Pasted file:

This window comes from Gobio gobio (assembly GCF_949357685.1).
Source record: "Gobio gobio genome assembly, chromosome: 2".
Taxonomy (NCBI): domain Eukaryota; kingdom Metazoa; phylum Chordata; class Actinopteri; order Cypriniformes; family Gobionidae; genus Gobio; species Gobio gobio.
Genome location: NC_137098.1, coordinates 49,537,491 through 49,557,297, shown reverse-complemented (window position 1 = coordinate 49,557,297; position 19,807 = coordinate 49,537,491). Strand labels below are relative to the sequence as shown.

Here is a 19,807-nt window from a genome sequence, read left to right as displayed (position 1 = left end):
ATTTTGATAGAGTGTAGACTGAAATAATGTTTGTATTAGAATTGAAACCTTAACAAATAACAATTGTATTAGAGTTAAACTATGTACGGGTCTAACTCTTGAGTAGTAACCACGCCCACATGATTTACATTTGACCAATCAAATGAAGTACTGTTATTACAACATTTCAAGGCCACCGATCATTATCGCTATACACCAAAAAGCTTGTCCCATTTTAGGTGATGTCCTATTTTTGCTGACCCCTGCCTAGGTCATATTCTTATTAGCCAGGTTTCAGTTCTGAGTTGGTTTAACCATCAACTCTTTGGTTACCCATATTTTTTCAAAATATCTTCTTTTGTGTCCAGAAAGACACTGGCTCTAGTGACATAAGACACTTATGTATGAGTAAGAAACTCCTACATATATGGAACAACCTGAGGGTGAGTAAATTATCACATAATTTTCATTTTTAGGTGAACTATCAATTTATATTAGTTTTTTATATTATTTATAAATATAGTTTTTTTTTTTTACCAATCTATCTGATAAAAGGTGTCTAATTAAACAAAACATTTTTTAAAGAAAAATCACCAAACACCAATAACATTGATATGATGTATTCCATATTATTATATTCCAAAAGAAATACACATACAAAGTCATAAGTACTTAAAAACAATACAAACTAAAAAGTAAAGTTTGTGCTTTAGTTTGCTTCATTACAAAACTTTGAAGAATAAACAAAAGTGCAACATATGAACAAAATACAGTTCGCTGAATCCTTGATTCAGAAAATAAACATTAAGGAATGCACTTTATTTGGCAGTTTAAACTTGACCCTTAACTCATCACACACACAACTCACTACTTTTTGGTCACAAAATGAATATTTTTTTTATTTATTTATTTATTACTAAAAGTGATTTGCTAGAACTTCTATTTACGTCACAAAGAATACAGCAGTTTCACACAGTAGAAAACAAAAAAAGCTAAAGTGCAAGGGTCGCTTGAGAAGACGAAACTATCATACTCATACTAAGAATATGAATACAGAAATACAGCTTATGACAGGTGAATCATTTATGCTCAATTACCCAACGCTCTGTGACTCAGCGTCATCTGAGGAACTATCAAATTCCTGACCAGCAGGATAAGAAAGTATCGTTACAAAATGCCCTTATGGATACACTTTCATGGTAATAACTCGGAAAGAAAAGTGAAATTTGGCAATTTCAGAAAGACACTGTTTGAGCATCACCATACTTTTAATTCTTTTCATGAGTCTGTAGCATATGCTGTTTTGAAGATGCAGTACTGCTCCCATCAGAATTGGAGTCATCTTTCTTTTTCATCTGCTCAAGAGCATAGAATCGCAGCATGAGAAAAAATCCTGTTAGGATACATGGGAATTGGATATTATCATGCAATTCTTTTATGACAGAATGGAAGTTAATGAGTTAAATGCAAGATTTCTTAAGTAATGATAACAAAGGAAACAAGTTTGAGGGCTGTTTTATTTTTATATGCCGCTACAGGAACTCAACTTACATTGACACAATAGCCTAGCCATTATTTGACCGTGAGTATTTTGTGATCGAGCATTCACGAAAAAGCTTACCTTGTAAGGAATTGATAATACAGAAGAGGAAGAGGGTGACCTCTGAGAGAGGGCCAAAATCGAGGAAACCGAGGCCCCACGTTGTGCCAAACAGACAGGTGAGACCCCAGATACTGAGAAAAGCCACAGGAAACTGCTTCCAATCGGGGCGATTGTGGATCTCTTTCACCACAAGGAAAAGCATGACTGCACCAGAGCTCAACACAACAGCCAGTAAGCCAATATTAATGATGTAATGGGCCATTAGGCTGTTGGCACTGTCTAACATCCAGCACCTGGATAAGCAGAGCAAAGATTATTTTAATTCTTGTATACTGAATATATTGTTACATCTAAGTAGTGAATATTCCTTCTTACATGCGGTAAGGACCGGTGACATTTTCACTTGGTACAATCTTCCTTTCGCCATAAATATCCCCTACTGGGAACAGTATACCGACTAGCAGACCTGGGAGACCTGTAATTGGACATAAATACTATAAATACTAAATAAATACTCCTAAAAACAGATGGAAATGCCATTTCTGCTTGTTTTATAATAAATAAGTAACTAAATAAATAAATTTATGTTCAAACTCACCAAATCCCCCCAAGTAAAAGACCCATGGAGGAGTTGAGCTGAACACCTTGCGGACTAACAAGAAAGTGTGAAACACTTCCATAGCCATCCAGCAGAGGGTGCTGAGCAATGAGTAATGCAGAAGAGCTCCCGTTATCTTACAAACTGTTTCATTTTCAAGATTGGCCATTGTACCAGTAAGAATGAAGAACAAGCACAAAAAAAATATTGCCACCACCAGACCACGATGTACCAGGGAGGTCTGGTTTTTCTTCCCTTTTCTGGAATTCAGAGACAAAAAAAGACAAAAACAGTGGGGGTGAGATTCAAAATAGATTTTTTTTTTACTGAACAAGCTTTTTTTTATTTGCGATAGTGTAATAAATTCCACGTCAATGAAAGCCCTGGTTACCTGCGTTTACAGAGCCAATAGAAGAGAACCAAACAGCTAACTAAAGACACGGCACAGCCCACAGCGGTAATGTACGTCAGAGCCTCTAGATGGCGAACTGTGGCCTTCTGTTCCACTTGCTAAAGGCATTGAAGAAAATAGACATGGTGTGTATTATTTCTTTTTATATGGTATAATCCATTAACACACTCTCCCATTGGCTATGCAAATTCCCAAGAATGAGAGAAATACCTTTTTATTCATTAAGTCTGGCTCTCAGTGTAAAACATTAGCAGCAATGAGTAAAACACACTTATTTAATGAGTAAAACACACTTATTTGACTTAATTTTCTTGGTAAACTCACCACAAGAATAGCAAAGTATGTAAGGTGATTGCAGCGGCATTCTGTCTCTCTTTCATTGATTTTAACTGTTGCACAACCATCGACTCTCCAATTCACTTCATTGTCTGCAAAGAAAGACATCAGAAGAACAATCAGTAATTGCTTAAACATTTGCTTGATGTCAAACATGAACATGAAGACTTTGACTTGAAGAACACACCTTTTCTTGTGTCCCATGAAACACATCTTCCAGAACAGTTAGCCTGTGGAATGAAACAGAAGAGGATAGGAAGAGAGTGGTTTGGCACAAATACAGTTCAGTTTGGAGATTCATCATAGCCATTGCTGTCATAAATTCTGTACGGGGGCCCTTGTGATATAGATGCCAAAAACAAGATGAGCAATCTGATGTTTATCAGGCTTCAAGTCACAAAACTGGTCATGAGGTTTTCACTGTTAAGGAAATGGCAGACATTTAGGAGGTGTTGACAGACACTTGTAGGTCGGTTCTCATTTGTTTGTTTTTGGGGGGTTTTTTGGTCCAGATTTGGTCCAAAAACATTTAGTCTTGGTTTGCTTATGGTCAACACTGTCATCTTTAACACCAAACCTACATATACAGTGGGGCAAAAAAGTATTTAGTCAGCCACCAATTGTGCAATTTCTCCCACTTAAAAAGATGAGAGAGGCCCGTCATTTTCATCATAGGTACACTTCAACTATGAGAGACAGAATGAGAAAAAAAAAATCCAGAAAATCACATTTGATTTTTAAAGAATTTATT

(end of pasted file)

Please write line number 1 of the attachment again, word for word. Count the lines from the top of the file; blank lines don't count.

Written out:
This window comes from Gobio gobio (assembly GCF_949357685.1).